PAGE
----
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Through artistic creativity, rain-battered Himachal sets for resilience

IANS | August 29, 2023 12:47 PM

SHIMLA: Torrential rains that left Himachal Pradesh devastated have failed to wash away the spirits of its innocent and hardworking people also dedicated to serving the nation. Left to fend for themselves against nature’s fury, which as per Chief Minister Sukhvinder Sukhu first in 50 years, the Himachalis are now trying to build up courage from the debris by singing songs and making videos, coaxing people not to feel discouraged.

Songs such as these are heard in war times to keep the morale high, remarked an octogenarian former serviceman Rajesh Thakur, a resident of Shimla, the state capital.

He was remarking to a harmony chorus titled “I am Himachal, I will win again” based on couplets penned by former state Indian Police Service (IPS) officer Himanshu Misra, who is settled in Shimla after retirement.

The song was sung by UVEE Music Group of Solan comprising singers Pankaj Jeena, Akanksha Dhyani, Swaroop Pandey, Manjeet Raghuwanshi, Aranavv and others with Himachal will rise again appears to be the central theme of the creative initiative with horrifying visuals showing buildings and houses collapsing like pack of cards in the blink of an eye.

The song on Instagram got 13, 379 likes on Sunday.

It is reposted by Himachal Pradesh Police on its ‘X’ handle.

Misra, who worked with the UN in Bosnia-Herzegovina, Liberia and Afghanistan, has expressed his emotions through a heartfelt poem amidst the natural disaster that claimed 381 lives in the state from two months.

Through his poetry, he tries to build the resilience by reviving the enduring spirit of people of a small state ensconced in the Himalayas where 90 pe rcent of its residents live in villages.

In his tweet, Misra wrote: “Extending one hand to help someone has more value than joining two hands for prayer. The cycle of the winds remains, the storms don’t last long."

Joining her former colleague, Satwant Atwal Trivedi, Additional Director General of Police, tweeted by tagging photos of men in khakhi involved in relief and rescue operations.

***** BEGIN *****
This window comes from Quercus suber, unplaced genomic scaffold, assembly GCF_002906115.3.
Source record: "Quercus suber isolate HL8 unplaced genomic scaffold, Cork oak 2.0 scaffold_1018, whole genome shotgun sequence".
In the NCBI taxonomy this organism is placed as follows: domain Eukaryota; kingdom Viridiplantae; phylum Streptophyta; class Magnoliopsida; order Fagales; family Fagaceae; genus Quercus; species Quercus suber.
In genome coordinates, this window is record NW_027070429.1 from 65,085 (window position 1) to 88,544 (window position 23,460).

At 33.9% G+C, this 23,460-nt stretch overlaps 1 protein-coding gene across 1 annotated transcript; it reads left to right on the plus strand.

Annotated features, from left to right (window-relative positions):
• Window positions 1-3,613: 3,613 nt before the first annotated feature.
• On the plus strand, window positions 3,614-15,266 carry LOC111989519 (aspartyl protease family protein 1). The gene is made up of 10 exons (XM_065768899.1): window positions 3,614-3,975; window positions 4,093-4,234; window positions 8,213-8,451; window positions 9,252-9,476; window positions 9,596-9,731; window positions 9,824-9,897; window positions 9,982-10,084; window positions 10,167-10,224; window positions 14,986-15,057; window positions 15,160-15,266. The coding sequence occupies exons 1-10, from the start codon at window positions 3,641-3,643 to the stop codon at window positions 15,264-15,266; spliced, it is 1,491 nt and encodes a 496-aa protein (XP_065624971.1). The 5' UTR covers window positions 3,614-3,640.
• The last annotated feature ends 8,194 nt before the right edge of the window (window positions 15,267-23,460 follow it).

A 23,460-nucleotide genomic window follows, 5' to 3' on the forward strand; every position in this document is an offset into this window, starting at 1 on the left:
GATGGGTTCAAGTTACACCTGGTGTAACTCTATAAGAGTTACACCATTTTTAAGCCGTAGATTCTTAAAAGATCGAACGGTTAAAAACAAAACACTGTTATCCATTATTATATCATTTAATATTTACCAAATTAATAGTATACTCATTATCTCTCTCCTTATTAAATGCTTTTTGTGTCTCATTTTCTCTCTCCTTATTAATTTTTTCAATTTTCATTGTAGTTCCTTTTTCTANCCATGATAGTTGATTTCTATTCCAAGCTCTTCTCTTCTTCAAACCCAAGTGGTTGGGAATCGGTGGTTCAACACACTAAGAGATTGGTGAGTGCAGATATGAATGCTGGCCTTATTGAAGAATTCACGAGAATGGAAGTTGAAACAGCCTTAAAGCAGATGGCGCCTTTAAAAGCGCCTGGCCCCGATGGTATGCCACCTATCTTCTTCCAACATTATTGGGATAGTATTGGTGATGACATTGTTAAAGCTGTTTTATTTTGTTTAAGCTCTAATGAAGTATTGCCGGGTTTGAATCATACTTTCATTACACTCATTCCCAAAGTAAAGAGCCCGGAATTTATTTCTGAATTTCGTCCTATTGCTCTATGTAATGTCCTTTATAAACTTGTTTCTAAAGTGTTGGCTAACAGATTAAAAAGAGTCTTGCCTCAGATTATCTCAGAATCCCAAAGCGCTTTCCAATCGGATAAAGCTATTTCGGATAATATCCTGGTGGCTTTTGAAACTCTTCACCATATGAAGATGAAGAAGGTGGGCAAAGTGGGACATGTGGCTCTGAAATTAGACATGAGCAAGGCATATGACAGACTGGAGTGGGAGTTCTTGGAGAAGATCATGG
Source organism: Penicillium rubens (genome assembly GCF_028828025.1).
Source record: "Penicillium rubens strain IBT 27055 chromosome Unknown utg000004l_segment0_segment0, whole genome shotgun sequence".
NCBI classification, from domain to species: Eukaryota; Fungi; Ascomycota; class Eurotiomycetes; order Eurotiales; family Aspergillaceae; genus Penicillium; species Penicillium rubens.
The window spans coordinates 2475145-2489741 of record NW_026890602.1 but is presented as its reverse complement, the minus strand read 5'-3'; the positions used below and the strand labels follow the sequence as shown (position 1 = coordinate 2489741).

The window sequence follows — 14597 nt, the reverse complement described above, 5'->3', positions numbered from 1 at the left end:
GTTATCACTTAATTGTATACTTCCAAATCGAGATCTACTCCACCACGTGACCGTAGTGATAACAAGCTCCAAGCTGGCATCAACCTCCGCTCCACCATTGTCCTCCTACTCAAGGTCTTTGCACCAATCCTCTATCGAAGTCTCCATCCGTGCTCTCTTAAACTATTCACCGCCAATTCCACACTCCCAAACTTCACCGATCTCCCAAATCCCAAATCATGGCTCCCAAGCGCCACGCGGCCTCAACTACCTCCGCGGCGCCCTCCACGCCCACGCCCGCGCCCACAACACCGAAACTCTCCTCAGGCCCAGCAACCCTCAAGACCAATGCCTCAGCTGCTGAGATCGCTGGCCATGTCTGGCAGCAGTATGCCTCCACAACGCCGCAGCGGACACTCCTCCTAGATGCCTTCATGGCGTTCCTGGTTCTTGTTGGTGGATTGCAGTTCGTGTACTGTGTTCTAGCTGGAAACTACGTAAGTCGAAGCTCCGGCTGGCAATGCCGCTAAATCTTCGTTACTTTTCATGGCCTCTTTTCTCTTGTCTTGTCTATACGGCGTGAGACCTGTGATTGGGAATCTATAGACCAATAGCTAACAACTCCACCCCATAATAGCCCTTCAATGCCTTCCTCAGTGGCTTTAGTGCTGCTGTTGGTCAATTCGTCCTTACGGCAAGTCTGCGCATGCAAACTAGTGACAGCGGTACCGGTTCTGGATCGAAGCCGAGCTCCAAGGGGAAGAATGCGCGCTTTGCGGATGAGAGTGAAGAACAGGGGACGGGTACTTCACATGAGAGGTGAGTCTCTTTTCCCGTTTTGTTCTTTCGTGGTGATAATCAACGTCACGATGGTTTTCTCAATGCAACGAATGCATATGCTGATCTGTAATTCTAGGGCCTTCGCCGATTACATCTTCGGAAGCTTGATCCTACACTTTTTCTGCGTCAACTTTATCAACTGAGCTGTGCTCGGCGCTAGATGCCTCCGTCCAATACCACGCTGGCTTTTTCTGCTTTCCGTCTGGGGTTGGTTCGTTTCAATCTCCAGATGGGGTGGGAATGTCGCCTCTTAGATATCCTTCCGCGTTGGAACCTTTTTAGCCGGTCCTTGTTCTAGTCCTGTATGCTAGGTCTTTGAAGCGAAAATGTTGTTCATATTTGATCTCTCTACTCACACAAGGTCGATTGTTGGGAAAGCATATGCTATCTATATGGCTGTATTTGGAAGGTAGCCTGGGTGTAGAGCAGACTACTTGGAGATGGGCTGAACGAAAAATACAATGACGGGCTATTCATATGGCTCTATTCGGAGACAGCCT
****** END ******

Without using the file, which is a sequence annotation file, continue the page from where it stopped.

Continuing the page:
“They might not have high end equipment; might not get breaks, might be traumatised by the bodies they pull out, but they never give up most deserving of respect and accolades.”

Satwant Atwal, the voice on issues related to women in uniform, was awarded the President’s Police Medal for Distinguished Service.

Firmly believing there is always a silver lining, she wrote on Sunday: “Keep your face always to the sunshine and the shadows will fall behind you. Waking up to see another day is a blessing. Don’t take it for granted. Make it count and be happy that you’re alive. Grateful for sunshine!!”

Her husband Abhishek Trivedi, who is ADGP (Law and Order), tweeted by posting a picture of crystal clear blue skyline with scattered white clouds.

“Presently, I want my clouds only like this…”

Avay Shukla, who retired from the Indian Administrative Service (IAS) in December 2010 and settled on the suburbs of Shimla, in an article on online news portal Hill Post said: “I have been in Himachal since 1976 and have never witnessed the kind of devastation that has occurred over the last one month.

"A few landslides, road collapses and some flooding has always been par for the course in this mountainous state, but the extent, intensity and ferocity of nature’s backlash this year is unprecedented and should be an eye-opener for not only the officials and politicians, but also the citizens of the state, who are just as culpable for the disaster.”

Asking the Chief Minister to announce, and implement, measures immediately to show that he means business. They include making a public declaration that there shall never be any regularisation of illegal buildings in the state (of which there are reported to be about 17, 000).

“It has been frequent regularisation policies in the past (six at last count) by all governments which have allowed this monster to grow in the womb of expectation, and led to the explosion of the type of buildings which have been collapsing in the recent rains, taking a toll of human lives. This includes many government constructions too, which have been at the forefront of these violations, confident in their sovereign immunity. This must stop, and this dangling electoral carrot must be banished for all times, ” he wrote.

Building resilience and to dispel the gloom, Shimla-born software engineer Tejaswi Lohumi played guitar at Komic, the world’s highest village in the state's Spiti Valley, with soothing notes.

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